I had fallen out of love with sinigang more than ten years ago.
Or perhaps I was not in love with it to begin with?
Sinigang is a soured soup and it is *the* Filipino national soup, just like adobo is *the* Filipino national dish. Everybody I know who grew up in the Philippines seems to be quite enamoured with sinigang, in all its variations: sinigang na bangus (milkfish), sinigang na baboy (pork), sinigang na hipon (prawn) and so on and so forth.
I recall Yaya (our cook) doing our sinigang with tamarind juice that she extracts from the tamarind pods. I don't recall when she stopped doing all that work and started using the sinigang packets so ubiquitous nowadays.
It was those sinigang packets that ruined the dish for me.
That and the spree of sinigang-cooking that we had approximately twelve years ago. We had sinigang once a week for almost two months. By the end of it all, I dreaded even the smell of it cooking. When I braved the smell and ventured into eating it, I recoiled from the aftertaste. See, on a sip, the first hit of the sourness would be welcome, but after that, there was usually a weird-ish, sweet-ish, off flavour that I can't quite place. Given that the constant in all these sinigangs is the packet, I'll blame the packet.
When we thought about our tamarind series, the first dish to come to mind was, of course, sinigang. Perhaps by going back to the "traditional," "old-fashioned" way of making a sinigang, we can redeem it. Perhaps I can even fall in love with it. Again. Or for the first time.
Of course, we had no idea how to make sinigang using real tamarind. Everyone we know uses the packet mixes! So, winging it was the order of the day.
We had bags and bags of shrimp shells in the freezer. According to JS, we have about 12 bags in there. I didn't bother to look for all of them. I pulled out 4 and dumped them into cold water.
I added the limes leftover from our pad Thai.
While waiting for that boil, I prepped a couple of onions. We didn't have "real" tomatoes, just these mini ones. So I just washed them.
I believe that these Chinese long beans are sitaw, but I'm not sure. In any case, sitaw is a traditional ingredient in sinigang, I think. But, we've been using green beans for the longest time.
After the stock came to a boil, I turned the heat down and let it simmer for a little while. I don't remember exactly for how long, but let's say it was 20-30 minutes.
After straining the stock, I added the onions and the tomatoes. Oh, and of course, the tamarind pulp. We had about half of the amount leftover from our pad Thai. So that would be 1/2 block of tamarind. (Click here for block tamarind "pulp-ification".)
At this point, I was starting to be afraid. When I tasted the liquid, it just had a very one-dimensional taste. Basically it tasted like water with some things added to it! Not a broth at all. So, to rectify this, I started thinking of other ingredients to add.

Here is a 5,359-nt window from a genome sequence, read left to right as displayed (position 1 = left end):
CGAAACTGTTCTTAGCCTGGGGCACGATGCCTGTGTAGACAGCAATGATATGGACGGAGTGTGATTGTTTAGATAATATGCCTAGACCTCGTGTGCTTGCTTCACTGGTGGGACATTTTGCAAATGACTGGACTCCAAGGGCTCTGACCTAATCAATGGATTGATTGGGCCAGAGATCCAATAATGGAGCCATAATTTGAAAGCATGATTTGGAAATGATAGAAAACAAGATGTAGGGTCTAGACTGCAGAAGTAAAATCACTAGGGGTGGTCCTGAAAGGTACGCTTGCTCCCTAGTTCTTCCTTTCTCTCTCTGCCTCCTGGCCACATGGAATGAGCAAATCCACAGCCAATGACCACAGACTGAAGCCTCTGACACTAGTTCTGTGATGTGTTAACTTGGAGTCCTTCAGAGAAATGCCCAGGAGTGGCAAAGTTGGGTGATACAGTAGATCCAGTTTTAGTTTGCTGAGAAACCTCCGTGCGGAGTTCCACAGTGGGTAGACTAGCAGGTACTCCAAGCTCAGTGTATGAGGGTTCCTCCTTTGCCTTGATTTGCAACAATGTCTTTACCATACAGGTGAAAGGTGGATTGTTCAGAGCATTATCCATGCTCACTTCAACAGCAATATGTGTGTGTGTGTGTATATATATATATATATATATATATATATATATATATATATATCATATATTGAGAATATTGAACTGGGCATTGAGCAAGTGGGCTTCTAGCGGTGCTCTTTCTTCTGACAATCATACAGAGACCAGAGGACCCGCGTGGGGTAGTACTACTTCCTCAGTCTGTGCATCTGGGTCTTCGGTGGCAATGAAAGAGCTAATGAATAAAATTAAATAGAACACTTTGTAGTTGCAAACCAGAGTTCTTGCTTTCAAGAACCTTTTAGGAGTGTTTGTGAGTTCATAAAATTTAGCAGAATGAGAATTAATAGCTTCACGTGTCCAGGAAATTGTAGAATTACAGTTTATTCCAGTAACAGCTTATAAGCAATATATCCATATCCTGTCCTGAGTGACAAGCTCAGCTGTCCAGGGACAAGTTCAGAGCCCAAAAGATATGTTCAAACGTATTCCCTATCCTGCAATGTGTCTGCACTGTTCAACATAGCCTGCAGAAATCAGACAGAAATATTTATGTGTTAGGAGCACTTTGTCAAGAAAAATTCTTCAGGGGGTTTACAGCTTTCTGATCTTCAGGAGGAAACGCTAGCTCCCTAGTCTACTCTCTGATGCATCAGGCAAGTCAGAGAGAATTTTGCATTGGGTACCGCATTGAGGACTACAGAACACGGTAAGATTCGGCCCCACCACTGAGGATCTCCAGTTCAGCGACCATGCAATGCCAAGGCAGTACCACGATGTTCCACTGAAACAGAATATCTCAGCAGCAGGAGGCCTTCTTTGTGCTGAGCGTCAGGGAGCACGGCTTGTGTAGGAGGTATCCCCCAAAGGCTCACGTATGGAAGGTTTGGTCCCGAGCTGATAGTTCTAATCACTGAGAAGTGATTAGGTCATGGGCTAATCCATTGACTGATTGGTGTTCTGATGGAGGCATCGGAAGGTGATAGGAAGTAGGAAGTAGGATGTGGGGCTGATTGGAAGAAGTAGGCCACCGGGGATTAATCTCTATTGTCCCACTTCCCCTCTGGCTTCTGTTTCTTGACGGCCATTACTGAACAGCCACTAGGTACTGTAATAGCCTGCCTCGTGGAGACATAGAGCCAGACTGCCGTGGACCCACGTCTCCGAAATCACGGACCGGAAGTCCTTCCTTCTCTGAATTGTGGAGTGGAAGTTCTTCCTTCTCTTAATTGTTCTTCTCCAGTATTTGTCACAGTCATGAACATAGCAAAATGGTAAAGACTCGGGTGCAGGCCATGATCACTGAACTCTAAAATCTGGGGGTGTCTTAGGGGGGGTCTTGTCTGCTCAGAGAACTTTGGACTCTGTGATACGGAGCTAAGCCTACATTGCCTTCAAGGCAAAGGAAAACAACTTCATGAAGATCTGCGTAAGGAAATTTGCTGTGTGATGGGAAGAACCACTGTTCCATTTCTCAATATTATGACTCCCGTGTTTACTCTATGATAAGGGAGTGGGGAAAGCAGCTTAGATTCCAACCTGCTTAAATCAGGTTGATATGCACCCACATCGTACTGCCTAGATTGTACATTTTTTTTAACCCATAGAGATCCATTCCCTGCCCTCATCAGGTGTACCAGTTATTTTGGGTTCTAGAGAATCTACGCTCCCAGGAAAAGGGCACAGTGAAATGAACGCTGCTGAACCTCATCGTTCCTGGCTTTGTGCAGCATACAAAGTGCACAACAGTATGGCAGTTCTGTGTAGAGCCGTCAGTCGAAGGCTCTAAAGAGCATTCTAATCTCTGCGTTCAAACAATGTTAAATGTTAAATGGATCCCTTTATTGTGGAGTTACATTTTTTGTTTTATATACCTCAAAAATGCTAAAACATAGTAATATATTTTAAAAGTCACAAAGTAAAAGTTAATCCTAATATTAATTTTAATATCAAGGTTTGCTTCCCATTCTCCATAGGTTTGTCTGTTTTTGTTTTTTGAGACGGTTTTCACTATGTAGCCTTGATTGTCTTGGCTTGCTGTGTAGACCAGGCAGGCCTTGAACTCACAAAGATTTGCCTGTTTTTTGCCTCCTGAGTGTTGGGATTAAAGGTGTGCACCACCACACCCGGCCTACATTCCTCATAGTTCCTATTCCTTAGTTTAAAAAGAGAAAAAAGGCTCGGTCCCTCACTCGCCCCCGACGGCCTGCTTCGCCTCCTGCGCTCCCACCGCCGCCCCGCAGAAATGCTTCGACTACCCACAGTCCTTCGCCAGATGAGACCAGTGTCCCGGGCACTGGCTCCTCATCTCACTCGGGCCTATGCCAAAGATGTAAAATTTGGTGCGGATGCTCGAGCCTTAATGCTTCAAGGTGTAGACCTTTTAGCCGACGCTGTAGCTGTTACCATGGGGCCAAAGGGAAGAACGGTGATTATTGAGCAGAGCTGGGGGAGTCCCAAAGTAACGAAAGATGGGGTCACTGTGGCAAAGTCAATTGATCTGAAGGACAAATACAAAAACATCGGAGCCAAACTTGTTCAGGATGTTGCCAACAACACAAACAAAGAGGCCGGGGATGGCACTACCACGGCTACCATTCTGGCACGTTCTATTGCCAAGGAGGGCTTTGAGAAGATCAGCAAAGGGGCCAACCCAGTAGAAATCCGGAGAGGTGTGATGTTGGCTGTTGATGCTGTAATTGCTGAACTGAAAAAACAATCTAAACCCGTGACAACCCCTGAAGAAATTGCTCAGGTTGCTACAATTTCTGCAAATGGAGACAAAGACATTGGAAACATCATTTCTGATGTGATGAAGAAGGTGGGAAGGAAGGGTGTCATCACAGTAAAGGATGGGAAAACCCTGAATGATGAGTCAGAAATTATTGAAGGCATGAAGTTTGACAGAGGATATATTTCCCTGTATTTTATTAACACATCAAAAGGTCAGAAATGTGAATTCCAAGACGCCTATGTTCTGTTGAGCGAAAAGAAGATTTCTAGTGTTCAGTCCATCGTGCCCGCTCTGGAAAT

Fish sauce, one tiny piece of ginger, vinegar...
That vinegar is our homemade chile vinegar (made by plopping chile peppers into a bottle of coconut vinegar). Later on, however, my sister insisted that we use cane vinegar instead. It's not pictured here, but our cane vinegar is the same Silver Swan brand.
We added fish sauce and vinegar to the liquid throughout this uneasy, unsettling, fear-ridden time. Finally, to end the delay and because I had no choice but to forge ahead with this not-soup liquid, I added the shrimp. They were washed but unpeeled.
After many tastings of the liquid, we decided that we needed more tamarind! So, I had to pulp-ify a new brick of tamarind. The resulting sinigang therefore had one and a half bricks of tamarind.
The long beans were added last. Relief, they added a much-needed layer of flavor and a very nice "green" aroma.
However, I didn't know that long beans took longer to cook than regular green beans! The soup -- yes, it was a soup, at long last -- was already ready, but the long beans were a bit too "crunchy". This was remedied after subsequent heatings of the soup.
Here it is! Not at all labor-intensive like those sinigang packet commercials would have you believe. (It is, still, after all, dumping things into a pot and just leaving them there.)
This was very good -- and NONE of the weird aftertaste that our other sinigangs have suffered from. Perhaps I was right: it was those sinigang packets ruining this whole dish for me. My only complaint was the string beans. It wasn't tender enough by the time the soup finished cooking. It could have gone earlier into the broth.
We'll make this again. I can already think of the possibilities! I can't wait to have a version with fish and/or kangkong.
I think I would like a beef sinigang next. I added some slices of the roast beef we made and it was even better!
#1 Pad Thai
#3 Pork Belly, Two Ways
[eatingclub] vancouver Filipino food
Mama's Ampalaya (Bitter Melon)
Philippine-Style Chicken "BBQ"
Fried Hasa Hasa (Mackerel)
"Savory" Chicken Wings
Sinamak (Chile-infused Vinegar)
Pan-roasted Halibut w/ Fava Beans, Potato-Onion Cakes & Bagoong Butter Sauce
Bulalo & Bangus: an even simpler Filipino meal
Baked Tahong (Mussels)
Adobo Kangkong (Adobo Water Spinach)
Oyster Torta (Oyster Omelette)
Chicken Tinola (Chicken Soup w/ Green Papaya & Pepper Leaves)
(Chinese) Roast Pork Belly / Lechon
Tilapia wrapped in Banana Leaves
Pork Belly, Two Ways
Salabat (Ginger Tea)
Lechon Manok (Philippine Roast Chicken) & Lechon Sauce
"Chinese Adobo" Clams and Oysters
Bistek (Citrus Beef with Caramelized Onions)
Beef Kaldereta (Beef Stew with Bell Peppers)
Atsara (Green Papaya Pickle)
Sardinas na Bangus (Milkfish in the style of Sardines) and Pressure Cooker Fear
Friday, March 21, 2008